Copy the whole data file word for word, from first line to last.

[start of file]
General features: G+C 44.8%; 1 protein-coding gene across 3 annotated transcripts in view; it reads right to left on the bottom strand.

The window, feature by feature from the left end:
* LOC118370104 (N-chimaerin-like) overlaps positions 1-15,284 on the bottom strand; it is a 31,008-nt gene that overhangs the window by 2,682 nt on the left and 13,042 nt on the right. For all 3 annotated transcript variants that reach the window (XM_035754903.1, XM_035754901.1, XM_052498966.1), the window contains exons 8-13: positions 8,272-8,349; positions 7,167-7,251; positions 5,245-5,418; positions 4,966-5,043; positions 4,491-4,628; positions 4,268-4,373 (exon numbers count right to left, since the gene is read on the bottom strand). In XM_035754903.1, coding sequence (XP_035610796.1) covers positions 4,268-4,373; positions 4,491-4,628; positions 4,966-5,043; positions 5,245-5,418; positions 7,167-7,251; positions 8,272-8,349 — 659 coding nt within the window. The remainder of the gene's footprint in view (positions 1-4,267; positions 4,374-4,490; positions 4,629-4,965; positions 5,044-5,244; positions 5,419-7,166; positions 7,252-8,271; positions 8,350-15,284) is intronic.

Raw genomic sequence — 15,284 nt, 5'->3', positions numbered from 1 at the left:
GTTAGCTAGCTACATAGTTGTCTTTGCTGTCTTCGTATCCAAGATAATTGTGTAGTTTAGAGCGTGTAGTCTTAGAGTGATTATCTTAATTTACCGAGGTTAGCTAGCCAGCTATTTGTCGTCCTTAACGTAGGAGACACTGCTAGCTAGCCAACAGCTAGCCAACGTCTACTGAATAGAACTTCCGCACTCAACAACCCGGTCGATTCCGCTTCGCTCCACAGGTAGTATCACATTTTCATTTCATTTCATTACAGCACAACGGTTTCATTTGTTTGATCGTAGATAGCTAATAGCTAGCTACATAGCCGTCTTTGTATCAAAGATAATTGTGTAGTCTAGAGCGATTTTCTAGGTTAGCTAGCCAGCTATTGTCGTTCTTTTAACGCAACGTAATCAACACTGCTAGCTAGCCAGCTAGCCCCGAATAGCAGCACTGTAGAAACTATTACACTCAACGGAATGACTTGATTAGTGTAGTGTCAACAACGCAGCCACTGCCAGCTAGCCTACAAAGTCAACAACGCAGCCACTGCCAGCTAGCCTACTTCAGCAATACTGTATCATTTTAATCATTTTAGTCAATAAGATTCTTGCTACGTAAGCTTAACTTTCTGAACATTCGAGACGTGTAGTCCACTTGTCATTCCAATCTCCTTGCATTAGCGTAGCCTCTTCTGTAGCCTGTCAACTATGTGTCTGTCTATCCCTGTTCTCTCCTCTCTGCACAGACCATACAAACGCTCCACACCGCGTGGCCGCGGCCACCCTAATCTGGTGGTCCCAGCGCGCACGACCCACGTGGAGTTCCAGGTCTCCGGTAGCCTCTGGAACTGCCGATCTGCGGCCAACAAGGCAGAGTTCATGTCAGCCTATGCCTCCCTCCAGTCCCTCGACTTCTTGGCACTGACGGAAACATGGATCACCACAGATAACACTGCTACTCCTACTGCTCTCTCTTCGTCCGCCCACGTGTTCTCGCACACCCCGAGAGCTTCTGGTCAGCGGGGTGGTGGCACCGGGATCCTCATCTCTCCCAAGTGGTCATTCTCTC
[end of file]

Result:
General features: G+C 44.8%; 1 protein-coding gene across 3 annotated transcripts in view; it reads right to left on the bottom strand.

The window, feature by feature from the left end:
* LOC118370104 (N-chimaerin-like) overlaps positions 1-15,284 on the bottom strand; it is a 31,008-nt gene that overhangs the window by 2,682 nt on the left and 13,042 nt on the right. For all 3 annotated transcript variants that reach the window (XM_035754903.1, XM_035754901.1, XM_052498966.1), the window contains exons 8-13: positions 8,272-8,349; positions 7,167-7,251; positions 5,245-5,418; positions 4,966-5,043; positions 4,491-4,628; positions 4,268-4,373 (exon numbers count right to left, since the gene is read on the bottom strand). In XM_035754903.1, coding sequence (XP_035610796.1) covers positions 4,268-4,373; positions 4,491-4,628; positions 4,966-5,043; positions 5,245-5,418; positions 7,167-7,251; positions 8,272-8,349 — 659 coding nt within the window. The remainder of the gene's footprint in view (positions 1-4,267; positions 4,374-4,490; positions 4,629-4,965; positions 5,044-5,244; positions 5,419-7,166; positions 7,252-8,271; positions 8,350-15,284) is intronic.

Raw genomic sequence — 15,284 nt, 5'->3', positions numbered from 1 at the left:
GTTAGCTAGCTACATAGTTGTCTTTGCTGTCTTCGTATCCAAGATAATTGTGTAGTTTAGAGCGTGTAGTCTTAGAGTGATTATCTTAATTTACCGAGGTTAGCTAGCCAGCTATTTGTCGTCCTTAACGTAGGAGACACTGCTAGCTAGCCAACAGCTAGCCAACGTCTACTGAATAGAACTTCCGCACTCAACAACCCGGTCGATTCCGCTTCGCTCCACAGGTAGTATCACATTTTCATTTCATTTCATTACAGCACAACGGTTTCATTTGTTTGATCGTAGATAGCTAATAGCTAGCTACATAGCCGTCTTTGTATCAAAGATAATTGTGTAGTCTAGAGCGATTTTCTAGGTTAGCTAGCCAGCTATTGTCGTTCTTTTAACGCAACGTAATCAACACTGCTAGCTAGCCAGCTAGCCCCGAATAGCAGCACTGTAGAAACTATTACACTCAACGGAATGACTTGATTAGTGTAGTGTCAACAACGCAGCCACTGCCAGCTAGCCTACAAAGTCAACAACGCAGCCACTGCCAGCTAGCCTACTTCAGCAATACTGTATCATTTTAATCATTTTAGTCAATAAGATTCTTGCTACGTAAGCTTAACTTTCTGAACATTCGAGACGTGTAGTCCACTTGTCATTCCAATCTCCTTGCATTAGCGTAGCCTCTTCTGTAGCCTGTCAACTATGTGTCTGTCTATCCCTGTTCTCTCCTCTCTGCACAGACCATACAAACGCTCCACACCGCGTGGCCGCGGCCACCCTAATCTGGTGGTCCCAGCGCGCACGACCCACGTGGAGTTCCAGGTCTCCGGTAGCCTCTGGAACTGCCGATCTGCGGCCAACAAGGCAGAGTTCATGTCAGCCTATGCCTCCCTCCAGTCCCTCGACTTCTTGGCACTGACGGAAACATGGATCACCACAGATAACACTGCTACTCCTACTGCTCTCTCTTCGTCCGCCCACGTGTTCTCGCACACCCCGAGAGCTTCTGGTCAGCGGGGTGGTGGCACCGGGATCCTCATCTCTCCCAAGTGGTCATTCTCTC